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Hmong Community Grieves Cancellation Of Its Fresno New Year Celebration, Largest In Country


Vietnam War veteran, Chongge Vang, 80, has been confined to his Sanger home during the pandemic, keeping busy with chores on his two-and-a-half acre property.

“I have nothing to do, so I have to walk around and then clean up, water all the trees, all the fruit, you know. That’s what I do,” he says. 

Vang lives with his youngest son, but after his wife died two years ago, the house has been even more quiet. That’s why Hmong New Year has been especially important for him. The week-long festival means he gets to visit with relatives and friends from all over the country. 

“New Year, everybody come, you see each other. Shake hands, hold and hug each other. But this year, no way you can see it and hug anybody,” he says.

This year will be the first time that the largest Hmong New Year celebration held in the United States will be cancelled. It’s estimated that 100,000 people attend the celebration at the Fresno Fairgrounds. The cancellation has wide-reaching impacts on the Hmong community, economically and culturally. 

Blong Xiong, executive director of the nonprofit Fresno Asian Business Institute and Resource Center, says the lack of connection caused by the New Year cancellation is devastating.

“I think every immigrant community has a family atmosphere. But ours really is truly connected through that way. Our gathering is about family, our food is about our family, our event is about family and the pandemic is not,” he says.

But Xiong says they’re not just missing out on a huge social gathering, the Hmong New Year is also a financial boost to the city and to hundreds of vendors. 

“Here, when it comes down to Fresno, where you’ve always averaged anywhere from 70 to 100,000 folks that come to the city. You look at the economic impact that has, not only within our Hmong community here, but throughout the city,” he says.

The event is usually held Dec. 26 through Jan. 1. The nonprofit Hmong Cultural New Year Celebration, which was organizing the event, expected 400 vendors to be part of the celebration, with 30% of vendors based locally. The Fresno/Clovis Convention Center and Visitors Bureau estimates the economic impact from last year’s event to be $2.24 million, based on attendees, ticket prices and other indirect and induced economic impacts. 

Small business owners in immigrant communities have always dealt with added challenges in finding resources; language barriers, lack of access to technology. But the pandemic has made the need more urgent and crucial for survival. Xiong says a cancelled New Year celebration adds to that pressure.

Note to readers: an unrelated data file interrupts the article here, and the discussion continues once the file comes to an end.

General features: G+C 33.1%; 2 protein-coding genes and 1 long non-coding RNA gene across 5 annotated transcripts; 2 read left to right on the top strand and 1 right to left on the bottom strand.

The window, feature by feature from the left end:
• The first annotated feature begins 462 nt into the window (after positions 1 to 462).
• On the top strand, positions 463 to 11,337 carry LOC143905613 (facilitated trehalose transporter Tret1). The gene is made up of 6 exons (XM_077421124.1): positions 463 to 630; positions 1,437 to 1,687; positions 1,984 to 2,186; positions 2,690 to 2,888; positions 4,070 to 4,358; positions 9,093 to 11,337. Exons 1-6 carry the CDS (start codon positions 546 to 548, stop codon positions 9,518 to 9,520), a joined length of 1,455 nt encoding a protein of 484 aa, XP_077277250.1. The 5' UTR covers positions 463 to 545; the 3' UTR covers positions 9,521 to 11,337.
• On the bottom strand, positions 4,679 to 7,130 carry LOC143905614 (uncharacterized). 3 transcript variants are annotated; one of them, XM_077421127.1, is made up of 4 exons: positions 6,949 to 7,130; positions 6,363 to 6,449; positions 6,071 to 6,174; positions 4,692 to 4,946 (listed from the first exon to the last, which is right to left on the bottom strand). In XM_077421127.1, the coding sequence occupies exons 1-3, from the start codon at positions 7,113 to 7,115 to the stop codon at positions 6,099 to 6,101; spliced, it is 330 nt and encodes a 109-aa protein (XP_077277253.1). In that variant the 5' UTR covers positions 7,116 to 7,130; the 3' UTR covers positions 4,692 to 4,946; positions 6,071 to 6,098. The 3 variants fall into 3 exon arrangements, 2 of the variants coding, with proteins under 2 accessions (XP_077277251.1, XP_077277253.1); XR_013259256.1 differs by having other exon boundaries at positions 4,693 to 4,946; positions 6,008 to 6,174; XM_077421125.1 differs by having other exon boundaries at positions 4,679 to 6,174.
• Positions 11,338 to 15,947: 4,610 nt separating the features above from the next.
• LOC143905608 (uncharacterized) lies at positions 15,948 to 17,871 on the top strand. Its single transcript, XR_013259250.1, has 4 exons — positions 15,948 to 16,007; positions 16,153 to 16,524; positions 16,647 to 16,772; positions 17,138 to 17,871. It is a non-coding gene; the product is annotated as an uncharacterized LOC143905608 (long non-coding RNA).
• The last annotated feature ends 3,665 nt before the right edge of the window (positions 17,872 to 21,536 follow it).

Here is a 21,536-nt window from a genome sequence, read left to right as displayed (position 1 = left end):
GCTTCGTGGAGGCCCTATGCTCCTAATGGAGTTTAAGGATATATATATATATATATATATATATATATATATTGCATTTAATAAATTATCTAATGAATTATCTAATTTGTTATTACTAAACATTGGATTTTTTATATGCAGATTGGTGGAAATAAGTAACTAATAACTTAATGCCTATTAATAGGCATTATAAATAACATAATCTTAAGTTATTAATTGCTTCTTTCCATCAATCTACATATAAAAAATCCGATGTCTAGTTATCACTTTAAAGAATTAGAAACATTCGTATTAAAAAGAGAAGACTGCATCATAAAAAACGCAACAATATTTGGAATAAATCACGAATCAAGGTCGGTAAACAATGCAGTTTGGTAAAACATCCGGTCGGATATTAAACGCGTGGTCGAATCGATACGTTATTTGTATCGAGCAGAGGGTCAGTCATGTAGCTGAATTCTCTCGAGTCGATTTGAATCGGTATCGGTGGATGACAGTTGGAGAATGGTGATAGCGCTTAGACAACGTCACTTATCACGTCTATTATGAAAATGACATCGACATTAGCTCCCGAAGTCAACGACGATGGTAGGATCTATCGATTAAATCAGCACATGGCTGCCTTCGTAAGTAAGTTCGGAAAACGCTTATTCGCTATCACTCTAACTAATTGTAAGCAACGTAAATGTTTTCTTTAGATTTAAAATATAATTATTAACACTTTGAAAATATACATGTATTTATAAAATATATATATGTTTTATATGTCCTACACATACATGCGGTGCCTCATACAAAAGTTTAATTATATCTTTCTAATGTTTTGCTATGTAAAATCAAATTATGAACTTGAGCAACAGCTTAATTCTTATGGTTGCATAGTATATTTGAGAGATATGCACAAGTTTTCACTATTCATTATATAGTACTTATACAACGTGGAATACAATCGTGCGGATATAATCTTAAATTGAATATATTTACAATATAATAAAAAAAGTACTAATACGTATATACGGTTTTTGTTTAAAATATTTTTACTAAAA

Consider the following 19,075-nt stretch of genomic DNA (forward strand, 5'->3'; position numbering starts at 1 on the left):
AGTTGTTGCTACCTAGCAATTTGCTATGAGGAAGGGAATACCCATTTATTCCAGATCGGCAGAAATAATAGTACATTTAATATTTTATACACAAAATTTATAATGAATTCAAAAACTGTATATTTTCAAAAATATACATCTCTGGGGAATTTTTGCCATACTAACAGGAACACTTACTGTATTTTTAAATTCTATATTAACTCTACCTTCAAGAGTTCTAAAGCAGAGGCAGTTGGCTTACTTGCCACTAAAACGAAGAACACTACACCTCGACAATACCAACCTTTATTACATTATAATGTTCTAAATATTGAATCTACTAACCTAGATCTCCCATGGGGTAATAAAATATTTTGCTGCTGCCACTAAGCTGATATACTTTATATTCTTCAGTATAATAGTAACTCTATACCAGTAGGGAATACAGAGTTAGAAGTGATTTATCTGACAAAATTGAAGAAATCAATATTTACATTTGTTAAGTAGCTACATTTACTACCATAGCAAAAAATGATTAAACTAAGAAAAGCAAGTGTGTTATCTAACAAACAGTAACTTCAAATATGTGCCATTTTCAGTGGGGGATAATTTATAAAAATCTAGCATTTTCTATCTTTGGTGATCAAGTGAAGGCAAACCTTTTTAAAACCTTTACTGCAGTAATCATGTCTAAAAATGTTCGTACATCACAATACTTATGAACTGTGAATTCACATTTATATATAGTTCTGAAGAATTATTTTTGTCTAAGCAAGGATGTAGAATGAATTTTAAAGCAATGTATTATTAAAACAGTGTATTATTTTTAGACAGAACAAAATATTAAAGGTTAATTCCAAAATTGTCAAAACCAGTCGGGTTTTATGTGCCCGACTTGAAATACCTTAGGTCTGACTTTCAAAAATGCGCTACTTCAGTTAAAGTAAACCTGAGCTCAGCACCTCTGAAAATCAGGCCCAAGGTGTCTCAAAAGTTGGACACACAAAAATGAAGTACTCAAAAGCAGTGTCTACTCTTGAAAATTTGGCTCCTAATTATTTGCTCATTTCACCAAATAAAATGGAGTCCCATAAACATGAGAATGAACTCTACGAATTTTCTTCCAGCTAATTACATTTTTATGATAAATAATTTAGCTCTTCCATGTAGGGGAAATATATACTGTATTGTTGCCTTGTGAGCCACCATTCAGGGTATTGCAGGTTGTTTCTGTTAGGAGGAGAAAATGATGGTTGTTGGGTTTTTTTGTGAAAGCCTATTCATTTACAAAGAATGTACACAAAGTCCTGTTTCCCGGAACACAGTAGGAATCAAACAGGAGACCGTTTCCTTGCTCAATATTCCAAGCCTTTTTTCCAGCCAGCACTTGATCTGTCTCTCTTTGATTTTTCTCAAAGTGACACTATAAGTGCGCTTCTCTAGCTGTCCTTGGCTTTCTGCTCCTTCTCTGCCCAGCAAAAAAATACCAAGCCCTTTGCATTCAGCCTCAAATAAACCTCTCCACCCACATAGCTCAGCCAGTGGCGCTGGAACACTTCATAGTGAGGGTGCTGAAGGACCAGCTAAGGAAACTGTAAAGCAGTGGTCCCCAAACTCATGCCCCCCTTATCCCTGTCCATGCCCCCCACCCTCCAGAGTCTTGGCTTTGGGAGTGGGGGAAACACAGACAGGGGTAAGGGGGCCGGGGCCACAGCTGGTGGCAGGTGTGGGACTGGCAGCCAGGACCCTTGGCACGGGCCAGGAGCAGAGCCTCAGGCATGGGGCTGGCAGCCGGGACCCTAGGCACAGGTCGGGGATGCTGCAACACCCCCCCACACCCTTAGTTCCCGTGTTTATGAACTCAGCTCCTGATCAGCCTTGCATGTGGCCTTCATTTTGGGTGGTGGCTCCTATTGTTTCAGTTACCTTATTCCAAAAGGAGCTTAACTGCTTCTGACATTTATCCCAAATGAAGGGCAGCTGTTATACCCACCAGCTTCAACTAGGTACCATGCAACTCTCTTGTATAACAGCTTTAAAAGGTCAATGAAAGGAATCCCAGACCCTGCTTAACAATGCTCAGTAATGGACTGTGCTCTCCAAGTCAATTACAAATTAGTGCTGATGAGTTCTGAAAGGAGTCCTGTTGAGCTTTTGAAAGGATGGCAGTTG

“Many of the small businesses that we talk to that does jewelry, that does some of the small clothing, that sell cultural things are directly impacted. Because many of these small businesses rely on the New Year to be half of their yearly income, or even more,” he says. 

And on top of the social and economic losses of the New Year cancellation, many in the Hmong community are already suffering from depression and anxiety because they’ve lost loved ones to the pandemic. Dr. Ghia Xiong, director of the Living Well program at the Fresno Center says that’s been the focus of his work lately.

“Many of them are in disbelief, grieving right now: ‘why my mother, why my father, why my son, why my daughter. We’re in America, why can’t we be saved by medicine?’’“ he says.

Dr. Xiong says the New Year cancellation only compounds the loss of other traditions including funerals. Ceremonies that usually last several days have been cut short to one day or even hours during the pandemic. 

“It’s changing the way they live their lives, changing the way they conduct a lot of traditions and practices and rituals. It’s really significant,” he says.

But, he says, one result of the pandemic and the cancellation of important events is people are now finding other ways to connect.  

“This whole idea of FaceTime, this whole idea of Facebook. I think older folks are beginning to see the value of that,” he says. 

Still, the loss of Hmong New Year is hard to take, especially for older folks, like Chongge Vang in Sanger, who won’t get to see their friends. 

“I don’t know, I feel so sad, and not like in the past. This year, everything, it changed. You can’t do anything about that,” he says. 


Soreath Hok is a multimedia journalist with over 16 years of experience in radio, television and digital production. She is a 2022 National Edward R. Murrow Award winner. At KVPR she covers local government, politics and other local news.